Seven and a half years ago, in July of 2013, #BlackLivesMatter started trending after George Zimmerman shot African-American teen Trayvon Martin just over a year prior. The movement recently gained a lot of traction after the killing of George Floyd by Minneapolis police officer Derek Chauvin. A lot of people saw the Black Lives Matter movement as a trend after this incident and hopped onto it, but slowly stopped speaking up about it as time rolled on and the protests died down.
Most of the racism that exists today is institutional racism, or more commonly known as systemic racism. If you don’t know what that means, it’s basically a type of racism that is integrated into our society today. Even though the laws say we are equal, white people tend to treat African-Americans worse. Systemic racism is a type of racism that’s embedded into society, as people who are acting the way they do don’t believe themselves to be racist. The origins of many laws, seemingly straightforward, were motivated by racism when they were enacted. The books Stamped: From the Beginning and How to be Antiracist, both by Ibram X. Kendi talks about this a lot. From hate crimes to small forms of prejudice, it’s all racism. Almost any person of color has a story about how they were discriminated against because of their ethnicity.
A lot of media today is white-washed, as a lot of movie characters, show characters, or even book characters are white. It’s been getting better recently, as more people of color have been integrated into these forms of media, even though a lot of their personalities are generalized. This is the same for LGBTQ+ characters.
Take a second to think about your favorite movie. The main character is probably a white, cisgendered, straight man. If not, a white woman who’s stereotyped into how men generalize women. Think harder; most main characters aren’t POC (person/people of color), no matter their gender. If there’s a group of main characters and there happens to be a POC, they’re either the first to die or not important to the plot.
To help society overcome systemic racism, more diversity should be integrated into the media today. The general population is heavily influenced by the media, and it would be beneficial for it to be more representative of more Americans.
Instagram @racisminndschools has many stories about racism in North Dakota schools. Although a lot of them may seem rather small, they still greatly impact the victims and the people around them. The “incidents” (for lack of better word) are still acts of racism and inequality.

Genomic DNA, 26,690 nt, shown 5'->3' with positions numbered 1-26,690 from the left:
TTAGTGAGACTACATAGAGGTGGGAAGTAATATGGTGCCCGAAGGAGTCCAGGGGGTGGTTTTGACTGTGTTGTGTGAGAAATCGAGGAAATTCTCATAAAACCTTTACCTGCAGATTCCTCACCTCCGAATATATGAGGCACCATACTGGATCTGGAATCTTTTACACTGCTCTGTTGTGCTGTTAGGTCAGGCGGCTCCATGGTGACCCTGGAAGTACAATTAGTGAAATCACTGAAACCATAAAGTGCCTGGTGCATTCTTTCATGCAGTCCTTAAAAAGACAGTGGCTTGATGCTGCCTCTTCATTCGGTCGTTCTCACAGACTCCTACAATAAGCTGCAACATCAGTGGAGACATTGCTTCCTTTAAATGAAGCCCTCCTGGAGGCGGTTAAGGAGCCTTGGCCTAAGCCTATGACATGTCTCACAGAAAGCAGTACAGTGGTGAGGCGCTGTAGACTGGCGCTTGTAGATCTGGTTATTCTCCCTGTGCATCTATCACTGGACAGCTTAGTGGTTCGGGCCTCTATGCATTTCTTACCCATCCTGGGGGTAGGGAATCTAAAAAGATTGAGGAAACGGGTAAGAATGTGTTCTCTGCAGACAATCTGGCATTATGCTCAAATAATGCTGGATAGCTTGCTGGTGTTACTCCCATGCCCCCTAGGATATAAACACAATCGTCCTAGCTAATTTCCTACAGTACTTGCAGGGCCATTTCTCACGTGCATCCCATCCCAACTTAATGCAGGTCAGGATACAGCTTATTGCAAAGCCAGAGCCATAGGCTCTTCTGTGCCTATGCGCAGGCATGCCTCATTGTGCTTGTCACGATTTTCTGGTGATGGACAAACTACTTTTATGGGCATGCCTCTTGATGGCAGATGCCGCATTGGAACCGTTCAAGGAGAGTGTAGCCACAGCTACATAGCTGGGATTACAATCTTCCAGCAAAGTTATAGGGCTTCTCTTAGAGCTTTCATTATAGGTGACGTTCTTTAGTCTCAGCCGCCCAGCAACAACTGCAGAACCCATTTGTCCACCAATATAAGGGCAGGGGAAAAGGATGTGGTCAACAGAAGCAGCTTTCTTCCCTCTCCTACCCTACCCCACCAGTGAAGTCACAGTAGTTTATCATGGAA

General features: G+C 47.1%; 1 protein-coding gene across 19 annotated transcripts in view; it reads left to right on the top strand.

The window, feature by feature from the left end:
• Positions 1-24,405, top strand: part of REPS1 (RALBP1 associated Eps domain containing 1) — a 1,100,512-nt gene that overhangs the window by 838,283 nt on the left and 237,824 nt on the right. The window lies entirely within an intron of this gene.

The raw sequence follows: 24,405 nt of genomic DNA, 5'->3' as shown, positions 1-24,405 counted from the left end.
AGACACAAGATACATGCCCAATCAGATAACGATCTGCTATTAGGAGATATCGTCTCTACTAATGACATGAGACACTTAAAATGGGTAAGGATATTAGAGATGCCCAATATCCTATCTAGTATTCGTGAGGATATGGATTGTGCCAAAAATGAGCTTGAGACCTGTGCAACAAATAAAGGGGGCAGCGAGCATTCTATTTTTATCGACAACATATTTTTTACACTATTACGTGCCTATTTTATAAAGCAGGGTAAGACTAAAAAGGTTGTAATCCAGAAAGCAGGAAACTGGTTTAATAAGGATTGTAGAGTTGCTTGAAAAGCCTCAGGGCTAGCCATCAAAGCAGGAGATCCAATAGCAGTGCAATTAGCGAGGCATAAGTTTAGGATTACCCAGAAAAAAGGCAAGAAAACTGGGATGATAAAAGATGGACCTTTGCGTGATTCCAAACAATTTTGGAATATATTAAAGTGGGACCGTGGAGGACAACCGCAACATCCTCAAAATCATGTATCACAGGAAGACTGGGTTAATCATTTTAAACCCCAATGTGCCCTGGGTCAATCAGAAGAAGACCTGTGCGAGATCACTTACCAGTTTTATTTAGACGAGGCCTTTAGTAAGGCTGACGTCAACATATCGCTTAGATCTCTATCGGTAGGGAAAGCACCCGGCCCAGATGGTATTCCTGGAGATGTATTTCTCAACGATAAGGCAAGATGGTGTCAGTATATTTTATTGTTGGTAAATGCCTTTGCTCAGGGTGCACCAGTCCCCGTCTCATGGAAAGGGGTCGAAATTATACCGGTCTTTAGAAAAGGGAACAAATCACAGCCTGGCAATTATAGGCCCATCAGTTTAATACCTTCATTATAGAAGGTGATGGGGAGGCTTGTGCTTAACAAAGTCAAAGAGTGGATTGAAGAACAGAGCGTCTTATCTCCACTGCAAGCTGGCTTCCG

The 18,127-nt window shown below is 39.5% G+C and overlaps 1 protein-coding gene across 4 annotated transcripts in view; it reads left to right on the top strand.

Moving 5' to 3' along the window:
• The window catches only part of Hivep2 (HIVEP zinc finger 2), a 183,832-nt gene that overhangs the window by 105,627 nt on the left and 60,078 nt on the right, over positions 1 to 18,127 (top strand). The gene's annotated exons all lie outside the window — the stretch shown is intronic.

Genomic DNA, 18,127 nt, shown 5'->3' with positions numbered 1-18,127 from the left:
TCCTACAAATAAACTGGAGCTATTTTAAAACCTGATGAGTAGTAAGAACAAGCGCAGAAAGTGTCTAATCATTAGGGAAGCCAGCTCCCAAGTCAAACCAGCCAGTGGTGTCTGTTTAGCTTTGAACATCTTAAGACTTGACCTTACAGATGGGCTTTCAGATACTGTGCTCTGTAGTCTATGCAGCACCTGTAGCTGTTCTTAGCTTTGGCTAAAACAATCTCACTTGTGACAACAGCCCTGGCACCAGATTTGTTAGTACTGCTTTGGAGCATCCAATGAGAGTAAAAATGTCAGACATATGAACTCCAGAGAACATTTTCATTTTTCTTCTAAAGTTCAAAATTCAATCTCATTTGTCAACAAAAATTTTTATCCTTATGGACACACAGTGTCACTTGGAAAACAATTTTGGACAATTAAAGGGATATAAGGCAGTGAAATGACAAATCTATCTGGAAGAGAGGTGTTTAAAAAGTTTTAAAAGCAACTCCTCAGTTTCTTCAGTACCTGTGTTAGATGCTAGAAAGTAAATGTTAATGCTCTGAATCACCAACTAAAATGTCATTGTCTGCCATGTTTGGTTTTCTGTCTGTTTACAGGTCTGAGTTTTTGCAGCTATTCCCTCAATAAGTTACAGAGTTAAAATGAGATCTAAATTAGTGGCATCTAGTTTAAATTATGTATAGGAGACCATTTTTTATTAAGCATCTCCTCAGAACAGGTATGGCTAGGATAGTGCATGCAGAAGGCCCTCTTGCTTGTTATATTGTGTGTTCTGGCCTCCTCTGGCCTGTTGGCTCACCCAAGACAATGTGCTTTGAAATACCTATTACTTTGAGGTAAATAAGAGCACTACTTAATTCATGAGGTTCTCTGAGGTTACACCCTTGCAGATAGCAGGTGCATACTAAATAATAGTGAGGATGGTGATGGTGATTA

Most of the stories on @racisminndschools revolve around name calling, mocking the kids’ ethnicity, and acts of white supremacy. Not only are students discriminating against other students, but teachers also show acts of racism. A post on Dec. 15, 2020, was a statement from an African-American: “I’ve seen white students all around the school wear baseball caps or beanies to school, and not a single staff member said anything to them. But when I wore a beanie or even a bandana, I was told to immediately take it off, or I’d be sent to the office.” A lot of the stories on this Instagram page are reports of white people saying the n-word, but they get as bad as people ripping off muslims’ hijabs and continually mocking BLM.
A thing that I find rather funny and ironic is when white people tell immigrants or hispanic people to “go back to their country.” Yes, these people did come from another country, but so did the speaker’s ancestors. They came from England, Norway, Germany, France, etc, but they have the audacity to tell someone of hispanic ethnicity to “go back to their country.”
Even though racism, whether blatant or systemic, has been going on for hundreds of years, it’s still around today in many different ways. We’re working toward a society where everyone, regardless of their race, skin color, sexual orientation, or gender identity, can live equally and fear-free. You can help by speaking out, as your silence is taken as ignoring the issue. You can educate yourself about the issues by paying attention to the local news, national news, and doing research. Another way you could educate yourself is by learning about the civil war and what african-americans had to go through. A good book to read on this would be Assata by Assata Shakur. It’s an autobiography about the justice system and activism of black lives in the 60s and 70s. By educating yourself about the past and what’s happening in the world around you, you can take a stand for Black Lives Matter.